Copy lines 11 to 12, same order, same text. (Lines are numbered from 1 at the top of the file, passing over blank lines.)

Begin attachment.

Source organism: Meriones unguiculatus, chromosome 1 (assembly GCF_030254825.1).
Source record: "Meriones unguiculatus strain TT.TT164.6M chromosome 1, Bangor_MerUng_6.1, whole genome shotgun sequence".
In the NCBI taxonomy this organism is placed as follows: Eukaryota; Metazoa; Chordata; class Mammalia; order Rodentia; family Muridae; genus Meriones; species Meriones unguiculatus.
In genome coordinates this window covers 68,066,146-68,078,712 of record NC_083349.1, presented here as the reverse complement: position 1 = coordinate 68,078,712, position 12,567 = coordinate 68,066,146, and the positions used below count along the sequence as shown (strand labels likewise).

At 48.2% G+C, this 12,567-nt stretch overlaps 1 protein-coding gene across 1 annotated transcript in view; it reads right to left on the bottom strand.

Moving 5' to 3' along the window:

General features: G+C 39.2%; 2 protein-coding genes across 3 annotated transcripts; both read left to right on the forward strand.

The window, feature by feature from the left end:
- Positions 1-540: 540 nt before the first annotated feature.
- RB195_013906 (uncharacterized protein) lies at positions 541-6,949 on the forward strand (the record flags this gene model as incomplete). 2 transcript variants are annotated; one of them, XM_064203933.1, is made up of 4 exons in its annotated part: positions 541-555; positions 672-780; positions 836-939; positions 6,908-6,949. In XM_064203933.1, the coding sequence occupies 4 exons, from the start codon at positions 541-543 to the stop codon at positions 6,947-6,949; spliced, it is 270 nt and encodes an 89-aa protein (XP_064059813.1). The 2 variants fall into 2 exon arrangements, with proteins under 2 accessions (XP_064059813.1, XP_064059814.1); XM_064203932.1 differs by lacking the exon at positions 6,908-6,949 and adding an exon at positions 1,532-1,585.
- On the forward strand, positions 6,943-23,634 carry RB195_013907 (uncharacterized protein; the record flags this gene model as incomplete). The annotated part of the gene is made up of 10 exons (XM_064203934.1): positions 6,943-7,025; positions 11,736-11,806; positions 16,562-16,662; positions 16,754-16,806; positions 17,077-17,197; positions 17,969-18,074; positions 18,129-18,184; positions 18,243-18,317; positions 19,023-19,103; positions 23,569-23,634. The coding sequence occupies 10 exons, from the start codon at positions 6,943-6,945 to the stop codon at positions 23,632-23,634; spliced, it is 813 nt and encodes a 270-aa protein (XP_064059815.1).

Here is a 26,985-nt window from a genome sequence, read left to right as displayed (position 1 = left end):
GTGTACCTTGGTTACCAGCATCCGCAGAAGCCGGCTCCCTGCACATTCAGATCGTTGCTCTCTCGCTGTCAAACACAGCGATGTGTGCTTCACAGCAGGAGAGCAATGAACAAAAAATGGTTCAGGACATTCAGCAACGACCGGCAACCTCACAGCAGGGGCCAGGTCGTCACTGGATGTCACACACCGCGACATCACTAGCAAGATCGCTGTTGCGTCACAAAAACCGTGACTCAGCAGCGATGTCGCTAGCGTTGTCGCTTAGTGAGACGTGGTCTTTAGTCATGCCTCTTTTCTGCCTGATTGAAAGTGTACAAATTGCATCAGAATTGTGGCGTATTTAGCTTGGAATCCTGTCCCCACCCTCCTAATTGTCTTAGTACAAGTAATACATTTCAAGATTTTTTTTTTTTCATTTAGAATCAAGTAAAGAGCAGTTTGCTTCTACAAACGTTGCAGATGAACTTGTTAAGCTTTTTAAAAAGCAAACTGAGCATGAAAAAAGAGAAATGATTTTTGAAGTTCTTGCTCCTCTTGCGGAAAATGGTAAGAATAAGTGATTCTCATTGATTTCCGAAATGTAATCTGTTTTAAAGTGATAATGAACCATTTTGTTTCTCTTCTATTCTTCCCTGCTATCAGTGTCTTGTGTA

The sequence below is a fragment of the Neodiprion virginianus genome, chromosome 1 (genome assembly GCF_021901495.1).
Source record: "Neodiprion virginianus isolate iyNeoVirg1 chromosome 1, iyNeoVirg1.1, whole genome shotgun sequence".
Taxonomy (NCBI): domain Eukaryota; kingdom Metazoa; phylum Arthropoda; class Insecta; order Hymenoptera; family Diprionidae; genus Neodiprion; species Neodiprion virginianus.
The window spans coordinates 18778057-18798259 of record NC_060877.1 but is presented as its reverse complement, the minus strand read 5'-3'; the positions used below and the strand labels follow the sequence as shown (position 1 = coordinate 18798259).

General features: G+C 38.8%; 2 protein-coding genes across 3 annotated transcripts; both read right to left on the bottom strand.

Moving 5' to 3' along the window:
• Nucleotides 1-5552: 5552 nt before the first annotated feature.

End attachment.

- On the forward strand, positions 6,943-23,634 carry RB195_013907 (uncharacterized protein; the record flags this gene model as incomplete). The annotated part of the gene is made up of 10 exons (XM_064203934.1): positions 6,943-7,025; positions 11,736-11,806; positions 16,562-16,662; positions 16,754-16,806; positions 17,077-17,197; positions 17,969-18,074; positions 18,129-18,184; positions 18,243-18,317; positions 19,023-19,103; positions 23,569-23,634. The coding sequence occupies 10 exons, from the start codon at positions 6,943-6,945 to the stop codon at positions 23,632-23,634; spliced, it is 813 nt and encodes a 270-aa protein (XP_064059815.1).

Here is a 26,985-nt window from a genome sequence, read left to right as displayed (position 1 = left end):